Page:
Is your big project suffering from stakeholder aversion?
Is your big project suffering from stakeholder aversion?
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How to Ensure Your Super Project Stays ‘Super’?

How to ensure your big project is a ‘super project'? The answer is: To tackle those factors that could prevent your project from being super ambitious, super confident and super aligned.

The good news is that these factors can be easily identified from our research, listed below. The bad news is that even super projects are vulnerable.

1. Project Myopia: Losing sight of changing business/stakeholder needs & priorities

2. First Mile Neglect: Some fundamental issues or questions are neglected in the rush to get/keep the project going

3. Stakeholder Aversion: A weariness of engaging powerful internal stakeholders (it can lead to disappointment & frustration).

4. Project Pollyanna: Leaders only want good news, with little talk of risks, obstacles & setbacks.

5. The Illusion of Alignment: People say what the leader wants to hear, stay silent or simply nod in agreement.

6. Project Whack-a-Mole: Too many projects competing for scare resources, with little coordination or integration across the project portfolio.

7. Internal Bureaucracy: Committees and bureaucracy are a major drain on productivity and a barrier to getting stuff done.

As you read the list don’t worry if some of the above are new or confusing. In a moment, the choice of names or labels will make perfect sense.

Your Big Project Super Potential

All big projects have the potential to be super projects. That is the affirmative message from our research. It is not Pollyanna, however. There are powerful factors that prevent many projects from fully realizing this potential.

In particular, our research highlights seven factors that bar many big projects from reaching the super projects league. They make it difficult, if not impossible, for your big project to realize super confidence, super ambition and super alignment too.  They also put super teamwork and collaboration out-of-reach.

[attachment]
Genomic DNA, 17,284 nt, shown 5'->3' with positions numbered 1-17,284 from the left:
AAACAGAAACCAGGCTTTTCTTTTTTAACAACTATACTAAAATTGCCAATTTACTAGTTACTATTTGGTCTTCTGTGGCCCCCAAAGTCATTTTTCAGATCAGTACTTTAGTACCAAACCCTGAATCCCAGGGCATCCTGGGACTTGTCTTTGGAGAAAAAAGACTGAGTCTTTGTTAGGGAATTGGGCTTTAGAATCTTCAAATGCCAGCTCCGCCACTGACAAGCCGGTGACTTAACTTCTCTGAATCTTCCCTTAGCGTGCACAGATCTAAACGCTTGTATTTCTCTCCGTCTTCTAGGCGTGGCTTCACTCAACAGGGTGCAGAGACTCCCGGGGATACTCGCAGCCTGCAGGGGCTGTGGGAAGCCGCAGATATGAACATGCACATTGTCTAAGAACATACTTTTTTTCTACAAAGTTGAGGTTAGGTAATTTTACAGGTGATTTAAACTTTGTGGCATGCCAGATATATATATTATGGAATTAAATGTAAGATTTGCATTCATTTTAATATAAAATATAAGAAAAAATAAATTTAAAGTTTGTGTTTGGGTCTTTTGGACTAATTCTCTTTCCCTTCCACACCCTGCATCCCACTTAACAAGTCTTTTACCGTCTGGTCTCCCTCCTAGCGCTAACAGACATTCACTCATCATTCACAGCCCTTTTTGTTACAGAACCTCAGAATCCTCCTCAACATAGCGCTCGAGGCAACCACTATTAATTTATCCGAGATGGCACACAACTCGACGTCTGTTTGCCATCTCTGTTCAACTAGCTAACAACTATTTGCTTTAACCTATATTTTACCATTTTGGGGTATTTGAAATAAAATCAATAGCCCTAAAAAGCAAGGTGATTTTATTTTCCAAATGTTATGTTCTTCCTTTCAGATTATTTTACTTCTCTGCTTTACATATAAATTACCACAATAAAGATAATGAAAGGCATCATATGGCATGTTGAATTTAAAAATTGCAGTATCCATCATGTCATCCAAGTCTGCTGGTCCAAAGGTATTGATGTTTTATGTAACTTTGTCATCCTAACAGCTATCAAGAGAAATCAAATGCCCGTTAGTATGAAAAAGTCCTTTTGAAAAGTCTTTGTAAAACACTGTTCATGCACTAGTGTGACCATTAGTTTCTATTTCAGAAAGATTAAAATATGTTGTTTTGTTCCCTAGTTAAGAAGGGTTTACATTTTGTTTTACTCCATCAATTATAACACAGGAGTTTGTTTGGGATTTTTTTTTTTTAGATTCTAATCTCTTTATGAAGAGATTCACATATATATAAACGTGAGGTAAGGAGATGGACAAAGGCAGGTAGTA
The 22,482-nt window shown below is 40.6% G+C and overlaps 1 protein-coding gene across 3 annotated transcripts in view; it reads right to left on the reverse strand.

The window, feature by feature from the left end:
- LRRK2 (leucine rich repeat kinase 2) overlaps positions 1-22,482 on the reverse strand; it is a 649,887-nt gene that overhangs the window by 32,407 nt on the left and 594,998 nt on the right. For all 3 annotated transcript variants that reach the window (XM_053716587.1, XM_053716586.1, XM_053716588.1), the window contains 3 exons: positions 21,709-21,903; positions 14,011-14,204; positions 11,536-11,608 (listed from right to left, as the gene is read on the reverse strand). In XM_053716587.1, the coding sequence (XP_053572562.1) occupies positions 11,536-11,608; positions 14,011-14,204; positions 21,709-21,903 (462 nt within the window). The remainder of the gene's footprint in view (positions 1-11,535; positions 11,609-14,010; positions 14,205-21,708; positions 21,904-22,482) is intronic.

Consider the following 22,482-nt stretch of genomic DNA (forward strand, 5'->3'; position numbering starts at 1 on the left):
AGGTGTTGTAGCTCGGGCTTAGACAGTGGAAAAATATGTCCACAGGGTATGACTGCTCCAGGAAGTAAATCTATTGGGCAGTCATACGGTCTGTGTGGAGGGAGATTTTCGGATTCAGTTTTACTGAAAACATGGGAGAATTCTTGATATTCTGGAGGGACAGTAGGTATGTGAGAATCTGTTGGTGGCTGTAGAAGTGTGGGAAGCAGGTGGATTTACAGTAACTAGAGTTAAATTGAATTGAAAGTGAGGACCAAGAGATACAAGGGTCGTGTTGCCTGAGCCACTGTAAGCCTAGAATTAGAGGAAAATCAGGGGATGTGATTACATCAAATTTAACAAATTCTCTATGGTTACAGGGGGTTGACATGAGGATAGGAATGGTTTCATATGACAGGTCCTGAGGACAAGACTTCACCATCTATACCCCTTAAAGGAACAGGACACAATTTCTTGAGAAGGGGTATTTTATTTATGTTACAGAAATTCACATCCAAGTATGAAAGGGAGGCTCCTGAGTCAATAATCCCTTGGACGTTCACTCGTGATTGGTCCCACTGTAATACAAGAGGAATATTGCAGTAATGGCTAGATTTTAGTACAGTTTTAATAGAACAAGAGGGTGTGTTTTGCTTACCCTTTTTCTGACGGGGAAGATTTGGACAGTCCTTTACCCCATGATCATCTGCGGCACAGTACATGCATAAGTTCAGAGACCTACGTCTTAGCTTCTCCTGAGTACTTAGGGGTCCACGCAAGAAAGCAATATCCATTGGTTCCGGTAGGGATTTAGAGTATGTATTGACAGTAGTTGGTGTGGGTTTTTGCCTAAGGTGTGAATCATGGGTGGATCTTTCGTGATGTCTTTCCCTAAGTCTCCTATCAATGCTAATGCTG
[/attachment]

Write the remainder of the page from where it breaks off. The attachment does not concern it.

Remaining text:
How might your project be vulnerable?

No big project is invincible. Even super projects have vulnerabilities. That is a set of 7 inherent weaknesses that can rob any big project of their powers of super ambition, confidence and alignment, as well as super team work and collaboration. Think of these vulnerabilities as a metaphorical kryptonite. 

Kryptonite is the fictional radioactive substance that robs superman of his powers. This is a somewhat light-hearted way of talking about an aspect of big projects that is very serious and very real.

Reframing the issue of project risks or vulnerabilities is important because talking about risks and obstacles, although essential, may not be easy. This is particularly true in organizations that only do good news.

The concept of big project vulnerabilities (BPVs) and kryptonite, depersonalizes and de-politicizes the issue of project risk and uncertainty. Typically, the result is a more open and honest dialog.

7 Types of Project Kryptonite

Our research highlights 7 big project vulnerabilities (BPVs). That is 7 types of project kryptonite, as shown below.

1. Project Myopia

Caught up in the busyness of a project, it is easy to lose slight of business needs and priorities, especially at a time of change and uncertainty.

Whether it is an IT, HR or any other kind of project, putting the needs of the business ahead of departmental or project goals is key. We call this a ‘business first’ perspective on a big project.

2. First Mile Neglect / Haste

In the rush to get the project up and running, some key issues may not be fully unaddressed (e.g. business impact or investment). These could, however, come back to haunt the project later.

The fear may be that trying to address key issues up front could prevent the project ever getting off the ground. This is particularly true in slowing moving or bureaucratic organizations. The hope may be that once the project is up and running, issues will be easier to address and the projects will become a fait accompli.

3. Stakeholder Aversion

A reluctance to fully engage senior internal stakeholders. When we do, the results are not always satisfactory. This often stems from challenges with respect of aligning internal stakeholders around the business fundamentals, or why of the projects.

It is dangerous not to involve stakeholders, but involving them as risks too. The engagement can generate additional complexity, or even damage confidence and morale. Rather than being a relationship of equals, it can seem like that of a parent talking to a child.

4. Project Pollyanna

Where leaders only want to hear good news and people can't talk openly about risks, obstacles and setbacks. This can be a symptom of a culture where psychological safety is lacking.

5. Illusion of Alignment

On the surface there may appear to be alignment, but in reality people say what the leader wants to hear, stay silent or simply nod in agreement. Thus, alignment is an illusion. Leaders mistakenly expect people to say what they are thinking, but they are not mind readers.

6. Project Whack-a-mole